Part 1—Last night, Sean Hannity did: Last night, in his State of the Union Address, Barack Obama said the following. We will highlight one anodyne passage—one apparently anodyne passage:
OBAMA (1/24/12): My grandfather, a veteran of Patton's Army, got the chance to go to college on the G.I. Bill. My grandmother, who worked on a bomber assembly line, was part of a workforce that turned out the best products on Earth.(Anodyne: Not likely to provoke dissent or offense; uncontentious or inoffensive, often deliberately so.)
The two of them shared the optimism of a nation that had triumphed over a depression and fascism. They understood they were part of something larger, that they were contributing to a story of success that every American had a chance to share: the basic American promise that if you worked hard, you could do well enough to raise a family, own a home, send your kids to college, and put a little away for retirement.
The defining issue of our time is how to keep that promise alive. No challenge is more urgent. No debate is more important. We can either settle for a country where a shrinking number of people do really well, while a growing number of Americans barely get by, or we can restore an economy where everyone gets a fair shot, and everyone does their fair share, and everyone plays by the same set of rules.
What's at stake aren't Democratic values or Republican values, but American values. And we have to reclaim them.
Later in his address, Obama authored another anodyne passage—a seemingly anodyne passage:
OBAMA: Let's never forget: Millions of Americans who work hard and play by the rules every day deserve a government and a financial system that do the same. It's time to apply the same rules from top to bottom: no bailouts, no handouts, and no copouts. An America built to last insists on responsibility from everybody.No bailouts, no handouts, no copouts—and everyone plays by the same set of rules! This would seem like anodyne rhetoric—until you ask voters what they heard when Obama presented this prose.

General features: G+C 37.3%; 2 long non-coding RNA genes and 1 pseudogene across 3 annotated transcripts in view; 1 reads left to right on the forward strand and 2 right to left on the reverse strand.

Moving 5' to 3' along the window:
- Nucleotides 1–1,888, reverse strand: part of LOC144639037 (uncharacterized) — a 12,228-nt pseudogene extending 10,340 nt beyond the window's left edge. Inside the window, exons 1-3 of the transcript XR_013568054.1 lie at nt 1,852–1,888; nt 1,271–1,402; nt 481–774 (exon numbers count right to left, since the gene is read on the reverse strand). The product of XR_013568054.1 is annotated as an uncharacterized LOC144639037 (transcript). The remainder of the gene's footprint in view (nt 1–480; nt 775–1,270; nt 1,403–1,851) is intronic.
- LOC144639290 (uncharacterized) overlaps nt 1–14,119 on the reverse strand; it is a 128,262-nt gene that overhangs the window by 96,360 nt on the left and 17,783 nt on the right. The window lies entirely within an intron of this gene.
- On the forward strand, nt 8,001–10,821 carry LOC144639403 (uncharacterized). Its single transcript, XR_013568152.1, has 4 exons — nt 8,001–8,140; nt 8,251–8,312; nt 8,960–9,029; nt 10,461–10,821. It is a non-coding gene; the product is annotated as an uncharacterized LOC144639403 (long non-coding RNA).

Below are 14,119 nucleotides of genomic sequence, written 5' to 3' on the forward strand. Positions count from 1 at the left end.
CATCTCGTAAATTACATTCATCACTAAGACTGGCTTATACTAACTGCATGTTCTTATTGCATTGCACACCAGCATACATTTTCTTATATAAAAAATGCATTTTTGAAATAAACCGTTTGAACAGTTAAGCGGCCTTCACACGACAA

Last night, Sean Hannity asked! With the help of his favorite wordsmith, Frank Luntz, he assembled a group of voters who watched, then discussed, the address. Eventually, these voters were asked what they thought of Obama’s anodyne comments.
We thought their reactions were striking—sobering, daunting, though perhaps unsurprising. But then, so were the statements by the three voters profiled in this front-page piece in Saturday’s Washington Post.
The Post’s Marc Fisher was in the Palmetto State before its recent primary. He profiled three South Carolina voters, one of whom was a Democrat—the vice chairman of his county’s Democratic Party, in fact. There are roughly two hundred million Americans of voting age. What do they see when they look at the world? Quite often, the results are sobering, striking—when someone actually asks.
Let’s be clear: On the simplest statistical basis, three voters in South Carolina can’t constitute a “representative sample” of the wider electorate. Neither can 27 voters assembled by Luntz, even if 15 of these people say they voted for Obama in 2008. But as a liberal world has begun to emerge in the wake of the war in Iraq, we liberals have developed very few forums through which we speak with average voters.
What do average voters think? Funny you should ask!
Tomorrow: The Palmetto State 3